Syngenta is not ready to comment officially about settling lawsuits related to the marketing of Agrisure Viptera seed, which resulted in China rejecting U.S. corn shipments, but there is speculation that settlements might happen if China follows through with importing such corn in the near future. At the same time as Chinese import approval is being talked about, law firms have announced they are expanding class-action lawsuits against Syngenta to include farmers in more states.
A Reuters article by reporter Tom Polansek, who has been following the Syngenta situation, wrote an article Thursday that suggested a settlement to a relatively small number of farmers was likely as China is expected to make official the acceptance of Viptera corn, but that relatively small settlement appears to be much different than settlement to class-action lawsuits filed in the last 10 days.
The official statement from Syngenta is as follows: “Syngenta believes the lawsuits are without merit and strongly upholds the right of growers to have access to approved new technologies that can increase both their productivity and their profitability. The issues involved in these cases are extremely important. This is not litigation we wanted, but we intend to defend it vigorously.”
Polansek wrote, “Chinese government approval for imports of a controversial type of Syngenta AG biotech corn increases the likelihood the seed maker will pay settlements to more than 100 U.S. farmers and exporters suing for damages from grain shipments rejected by Beijing, lawyers said.”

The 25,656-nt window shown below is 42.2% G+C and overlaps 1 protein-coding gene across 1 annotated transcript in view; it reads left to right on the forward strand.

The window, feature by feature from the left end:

He further wrote that clearance by China’s Ministry of Agriculture “ends uncertainty about Agrisure Viptera corn’s status and could give Syngenta new price references to calculate potential losses from the (grain’s) rejections.” In official records, the Viptera corn is referred to as MIR 162 corn.
Industry reports during the past 12 months are that corn exports to China from the U.S. have been almost non-existent, and China rejected more than 1.2 million tonnes of U.S. corn because of discovered co-mingling of Viptera corn in shipments, or worries about extremely small amounts of co-mingling.
Three law firms that claim responsibility for major roles in a $750 million settlement on behalf of U.S. rice farmers, who suffered financially due to genetically modified rice seed, have filed two class-action lawsuits on behalf of U.S. corn farmers, which the attorneys claim have suffered similar economic losses from genetically modified corn being planted in the U.S.
The three law firms reportedly filed their complaints on Nov. 11 in federal court in St. Louis and Kansas City, Kan., and amended them Nov. 18 to include 20 states. These 20 states represent 86 percent of the corn planted in the United States in 2014, according to the law firms.
Gray, Ritter & Graham, P.C. of St. Louis, Gray Reed & McGraw, P.C. of Texas and Hare Wynn Newell & Newton of Birmingham, Ala., filed their class-action lawsuits accusing Syngenta of causing huge economic harm to corn growers after the company marketed two genetically modified strains of corn—Agrisure Viptera and Agrisure Duracade—that were not approved for import by China, although the traited seeds were approved for sale in the U.S.
The law firms are using a number of from $1 billion to $2.9 billion in losses to corn growers and the industry due to the loss of the Chinese market. The corn growers’ financial losses continue to grow, the lawsuits allege.
Polansek in another article reported that Syngenta is trying to make amends with Bunge North America by dropping its lawsuit against the grain merchandiser and exporter for refusing to handle Viptera corn.
Polansek had no specifics about potential settlements with two corn exporters Cargill Inc. and Archer Daniels Midland Co. that sued Syngenta about lost income in not being able to ship corn to China from the U.S.